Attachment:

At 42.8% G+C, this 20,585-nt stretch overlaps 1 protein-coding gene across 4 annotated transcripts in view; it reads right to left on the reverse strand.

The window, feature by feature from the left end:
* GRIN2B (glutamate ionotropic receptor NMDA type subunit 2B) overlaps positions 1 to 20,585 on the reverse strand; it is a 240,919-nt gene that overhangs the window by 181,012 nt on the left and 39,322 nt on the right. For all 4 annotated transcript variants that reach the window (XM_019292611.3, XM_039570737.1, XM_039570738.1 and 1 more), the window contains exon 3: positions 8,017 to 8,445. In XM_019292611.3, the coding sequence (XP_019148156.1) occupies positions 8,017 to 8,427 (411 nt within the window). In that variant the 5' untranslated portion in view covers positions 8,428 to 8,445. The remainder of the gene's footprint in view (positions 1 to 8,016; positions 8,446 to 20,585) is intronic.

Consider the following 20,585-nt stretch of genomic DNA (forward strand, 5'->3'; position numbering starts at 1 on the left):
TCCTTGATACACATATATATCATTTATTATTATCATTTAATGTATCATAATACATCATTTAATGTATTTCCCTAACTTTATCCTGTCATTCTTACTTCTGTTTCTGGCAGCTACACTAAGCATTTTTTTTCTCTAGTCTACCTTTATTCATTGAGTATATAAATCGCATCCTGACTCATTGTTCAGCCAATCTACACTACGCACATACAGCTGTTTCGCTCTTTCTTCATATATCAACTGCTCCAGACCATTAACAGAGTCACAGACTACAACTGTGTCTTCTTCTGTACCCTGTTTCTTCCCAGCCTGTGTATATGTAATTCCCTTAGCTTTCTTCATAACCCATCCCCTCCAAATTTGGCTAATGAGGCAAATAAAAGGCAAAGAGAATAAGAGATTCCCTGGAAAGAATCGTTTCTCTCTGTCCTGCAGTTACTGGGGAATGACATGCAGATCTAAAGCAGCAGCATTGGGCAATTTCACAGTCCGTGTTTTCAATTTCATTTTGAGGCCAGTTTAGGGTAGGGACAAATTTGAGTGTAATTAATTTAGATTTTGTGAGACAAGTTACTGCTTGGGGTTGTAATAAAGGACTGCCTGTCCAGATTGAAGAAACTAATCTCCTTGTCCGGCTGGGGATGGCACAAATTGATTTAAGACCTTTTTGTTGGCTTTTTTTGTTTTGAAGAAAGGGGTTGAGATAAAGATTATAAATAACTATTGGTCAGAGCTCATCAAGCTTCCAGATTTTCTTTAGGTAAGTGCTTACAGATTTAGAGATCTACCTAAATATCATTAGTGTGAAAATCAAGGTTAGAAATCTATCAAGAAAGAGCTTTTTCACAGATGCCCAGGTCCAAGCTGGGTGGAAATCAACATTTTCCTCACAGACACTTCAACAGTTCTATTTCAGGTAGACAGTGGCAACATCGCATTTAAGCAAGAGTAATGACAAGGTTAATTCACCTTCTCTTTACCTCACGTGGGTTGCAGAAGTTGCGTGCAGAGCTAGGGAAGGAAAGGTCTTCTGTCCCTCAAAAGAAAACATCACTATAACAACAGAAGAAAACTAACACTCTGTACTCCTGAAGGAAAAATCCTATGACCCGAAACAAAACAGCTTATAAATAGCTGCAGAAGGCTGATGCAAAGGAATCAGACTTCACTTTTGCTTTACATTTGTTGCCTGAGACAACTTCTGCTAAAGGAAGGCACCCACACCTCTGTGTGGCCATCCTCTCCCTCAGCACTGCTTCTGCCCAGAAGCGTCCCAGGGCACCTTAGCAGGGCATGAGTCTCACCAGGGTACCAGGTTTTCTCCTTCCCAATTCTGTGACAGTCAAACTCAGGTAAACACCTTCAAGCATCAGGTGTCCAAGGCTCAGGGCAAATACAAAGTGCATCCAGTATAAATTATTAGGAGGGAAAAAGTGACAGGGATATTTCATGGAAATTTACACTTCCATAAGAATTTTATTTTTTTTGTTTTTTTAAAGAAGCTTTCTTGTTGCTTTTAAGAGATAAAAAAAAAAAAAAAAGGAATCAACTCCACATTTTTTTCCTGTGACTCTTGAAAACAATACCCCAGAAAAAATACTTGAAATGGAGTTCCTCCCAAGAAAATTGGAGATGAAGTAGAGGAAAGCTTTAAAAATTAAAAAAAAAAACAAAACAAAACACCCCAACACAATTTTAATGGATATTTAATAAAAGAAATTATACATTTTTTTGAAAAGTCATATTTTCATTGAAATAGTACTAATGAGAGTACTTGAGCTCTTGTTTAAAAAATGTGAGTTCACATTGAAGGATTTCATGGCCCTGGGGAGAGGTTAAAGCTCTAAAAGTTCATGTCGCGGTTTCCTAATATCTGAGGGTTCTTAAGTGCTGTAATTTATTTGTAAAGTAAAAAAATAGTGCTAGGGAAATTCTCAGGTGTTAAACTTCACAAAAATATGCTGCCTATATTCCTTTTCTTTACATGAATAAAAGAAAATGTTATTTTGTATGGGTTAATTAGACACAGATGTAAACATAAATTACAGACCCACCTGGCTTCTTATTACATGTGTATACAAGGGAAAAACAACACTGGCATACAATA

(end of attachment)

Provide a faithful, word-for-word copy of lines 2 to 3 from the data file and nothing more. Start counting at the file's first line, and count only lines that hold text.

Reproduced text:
The window, feature by feature from the left end:
* GRIN2B (glutamate ionotropic receptor NMDA type subunit 2B) overlaps positions 1 to 20,585 on the reverse strand; it is a 240,919-nt gene that overhangs the window by 181,012 nt on the left and 39,322 nt on the right. For all 4 annotated transcript variants that reach the window (XM_019292611.3, XM_039570737.1, XM_039570738.1 and 1 more), the window contains exon 3: positions 8,017 to 8,445. In XM_019292611.3, the coding sequence (XP_019148156.1) occupies positions 8,017 to 8,427 (411 nt within the window). In that variant the 5' untranslated portion in view covers positions 8,428 to 8,445. The remainder of the gene's footprint in view (positions 1 to 8,016; positions 8,446 to 20,585) is intronic.